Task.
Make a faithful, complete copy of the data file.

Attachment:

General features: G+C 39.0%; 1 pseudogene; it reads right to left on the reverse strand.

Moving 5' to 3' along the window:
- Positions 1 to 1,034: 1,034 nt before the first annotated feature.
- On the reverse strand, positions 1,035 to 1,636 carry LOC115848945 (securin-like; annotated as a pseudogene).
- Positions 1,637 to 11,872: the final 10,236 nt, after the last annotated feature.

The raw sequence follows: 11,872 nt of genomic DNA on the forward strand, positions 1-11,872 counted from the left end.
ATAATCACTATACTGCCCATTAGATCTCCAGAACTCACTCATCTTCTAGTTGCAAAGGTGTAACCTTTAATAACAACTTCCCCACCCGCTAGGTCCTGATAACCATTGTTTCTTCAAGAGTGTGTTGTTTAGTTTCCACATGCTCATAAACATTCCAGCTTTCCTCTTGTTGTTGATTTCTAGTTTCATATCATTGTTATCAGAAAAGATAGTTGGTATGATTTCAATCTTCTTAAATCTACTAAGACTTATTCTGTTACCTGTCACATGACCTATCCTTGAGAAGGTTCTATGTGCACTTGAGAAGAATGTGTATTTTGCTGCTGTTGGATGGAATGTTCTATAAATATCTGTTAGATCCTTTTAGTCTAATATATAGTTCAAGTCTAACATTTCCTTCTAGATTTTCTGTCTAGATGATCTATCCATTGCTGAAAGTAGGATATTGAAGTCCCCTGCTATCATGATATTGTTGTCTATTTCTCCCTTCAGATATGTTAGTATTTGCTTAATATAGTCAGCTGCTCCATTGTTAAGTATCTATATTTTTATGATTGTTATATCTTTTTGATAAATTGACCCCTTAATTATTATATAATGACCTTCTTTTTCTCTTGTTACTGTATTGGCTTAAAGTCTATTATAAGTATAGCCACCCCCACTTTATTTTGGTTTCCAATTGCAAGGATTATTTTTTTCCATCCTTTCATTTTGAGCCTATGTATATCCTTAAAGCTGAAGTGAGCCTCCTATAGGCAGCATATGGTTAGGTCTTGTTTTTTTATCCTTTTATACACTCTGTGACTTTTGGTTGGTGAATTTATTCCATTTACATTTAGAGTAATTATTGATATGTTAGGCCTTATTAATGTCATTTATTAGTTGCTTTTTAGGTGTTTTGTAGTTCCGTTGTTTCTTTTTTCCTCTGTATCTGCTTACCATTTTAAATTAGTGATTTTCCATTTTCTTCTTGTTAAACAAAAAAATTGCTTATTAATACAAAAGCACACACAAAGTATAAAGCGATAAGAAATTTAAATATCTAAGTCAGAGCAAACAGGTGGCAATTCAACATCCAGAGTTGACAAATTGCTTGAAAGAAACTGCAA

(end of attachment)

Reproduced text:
General features: G+C 39.0%; 1 pseudogene; it reads right to left on the reverse strand.

Moving 5' to 3' along the window:
- Positions 1 to 1,034: 1,034 nt before the first annotated feature.
- On the reverse strand, positions 1,035 to 1,636 carry LOC115848945 (securin-like; annotated as a pseudogene).
- Positions 1,637 to 11,872: the final 10,236 nt, after the last annotated feature.

The raw sequence follows: 11,872 nt of genomic DNA on the forward strand, positions 1-11,872 counted from the left end.
ATAATCACTATACTGCCCATTAGATCTCCAGAACTCACTCATCTTCTAGTTGCAAAGGTGTAACCTTTAATAACAACTTCCCCACCCGCTAGGTCCTGATAACCATTGTTTCTTCAAGAGTGTGTTGTTTAGTTTCCACATGCTCATAAACATTCCAGCTTTCCTCTTGTTGTTGATTTCTAGTTTCATATCATTGTTATCAGAAAAGATAGTTGGTATGATTTCAATCTTCTTAAATCTACTAAGACTTATTCTGTTACCTGTCACATGACCTATCCTTGAGAAGGTTCTATGTGCACTTGAGAAGAATGTGTATTTTGCTGCTGTTGGATGGAATGTTCTATAAATATCTGTTAGATCCTTTTAGTCTAATATATAGTTCAAGTCTAACATTTCCTTCTAGATTTTCTGTCTAGATGATCTATCCATTGCTGAAAGTAGGATATTGAAGTCCCCTGCTATCATGATATTGTTGTCTATTTCTCCCTTCAGATATGTTAGTATTTGCTTAATATAGTCAGCTGCTCCATTGTTAAGTATCTATATTTTTATGATTGTTATATCTTTTTGATAAATTGACCCCTTAATTATTATATAATGACCTTCTTTTTCTCTTGTTACTGTATTGGCTTAAAGTCTATTATAAGTATAGCCACCCCCACTTTATTTTGGTTTCCAATTGCAAGGATTATTTTTTTCCATCCTTTCATTTTGAGCCTATGTATATCCTTAAAGCTGAAGTGAGCCTCCTATAGGCAGCATATGGTTAGGTCTTGTTTTTTTATCCTTTTATACACTCTGTGACTTTTGGTTGGTGAATTTATTCCATTTACATTTAGAGTAATTATTGATATGTTAGGCCTTATTAATGTCATTTATTAGTTGCTTTTTAGGTGTTTTGTAGTTCCGTTGTTTCTTTTTTCCTCTGTATCTGCTTACCATTTTAAATTAGTGATTTTCCATTTTCTTCTTGTTAAACAAAAAAATTGCTTATTAATACAAAAGCACACACAAAGTATAAAGCGATAAGAAATTTAAATATCTAAGTCAGAGCAAACAGGTGGCAATTCAACATCCAGAGTTGACAAATTGCTTGAAAGAAACTGCAA